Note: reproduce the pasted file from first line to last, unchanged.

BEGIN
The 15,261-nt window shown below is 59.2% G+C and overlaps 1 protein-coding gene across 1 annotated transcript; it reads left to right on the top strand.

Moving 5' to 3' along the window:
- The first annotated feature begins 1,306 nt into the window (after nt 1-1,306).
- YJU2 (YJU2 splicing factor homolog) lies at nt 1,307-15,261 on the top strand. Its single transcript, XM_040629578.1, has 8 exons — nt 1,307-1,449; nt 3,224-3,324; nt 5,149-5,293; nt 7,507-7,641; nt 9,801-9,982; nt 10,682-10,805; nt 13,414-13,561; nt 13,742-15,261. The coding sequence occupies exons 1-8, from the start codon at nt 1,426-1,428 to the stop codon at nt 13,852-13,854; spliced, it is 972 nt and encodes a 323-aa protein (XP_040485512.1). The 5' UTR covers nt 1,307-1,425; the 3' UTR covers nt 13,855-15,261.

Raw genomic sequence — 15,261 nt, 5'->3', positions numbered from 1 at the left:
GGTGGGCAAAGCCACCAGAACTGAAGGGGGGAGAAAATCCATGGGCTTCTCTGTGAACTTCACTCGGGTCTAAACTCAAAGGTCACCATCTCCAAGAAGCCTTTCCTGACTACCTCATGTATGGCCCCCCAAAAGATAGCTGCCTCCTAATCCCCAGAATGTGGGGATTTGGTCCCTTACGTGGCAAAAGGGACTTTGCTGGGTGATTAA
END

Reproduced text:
The 15,261-nt window shown below is 59.2% G+C and overlaps 1 protein-coding gene across 1 annotated transcript; it reads left to right on the top strand.

Moving 5' to 3' along the window:
- The first annotated feature begins 1,306 nt into the window (after nt 1-1,306).
- YJU2 (YJU2 splicing factor homolog) lies at nt 1,307-15,261 on the top strand. Its single transcript, XM_040629578.1, has 8 exons — nt 1,307-1,449; nt 3,224-3,324; nt 5,149-5,293; nt 7,507-7,641; nt 9,801-9,982; nt 10,682-10,805; nt 13,414-13,561; nt 13,742-15,261. The coding sequence occupies exons 1-8, from the start codon at nt 1,426-1,428 to the stop codon at nt 13,852-13,854; spliced, it is 972 nt and encodes a 323-aa protein (XP_040485512.1). The 5' UTR covers nt 1,307-1,425; the 3' UTR covers nt 13,855-15,261.

Raw genomic sequence — 15,261 nt, 5'->3', positions numbered from 1 at the left:
GGTGGGCAAAGCCACCAGAACTGAAGGGGGGAGAAAATCCATGGGCTTCTCTGTGAACTTCACTCGGGTCTAAACTCAAAGGTCACCATCTCCAAGAAGCCTTTCCTGACTACCTCATGTATGGCCCCCCAAAAGATAGCTGCCTCCTAATCCCCAGAATGTGGGGATTTGGTCCCTTACGTGGCAAAAGGGACTTTGCTGGGTGATTAA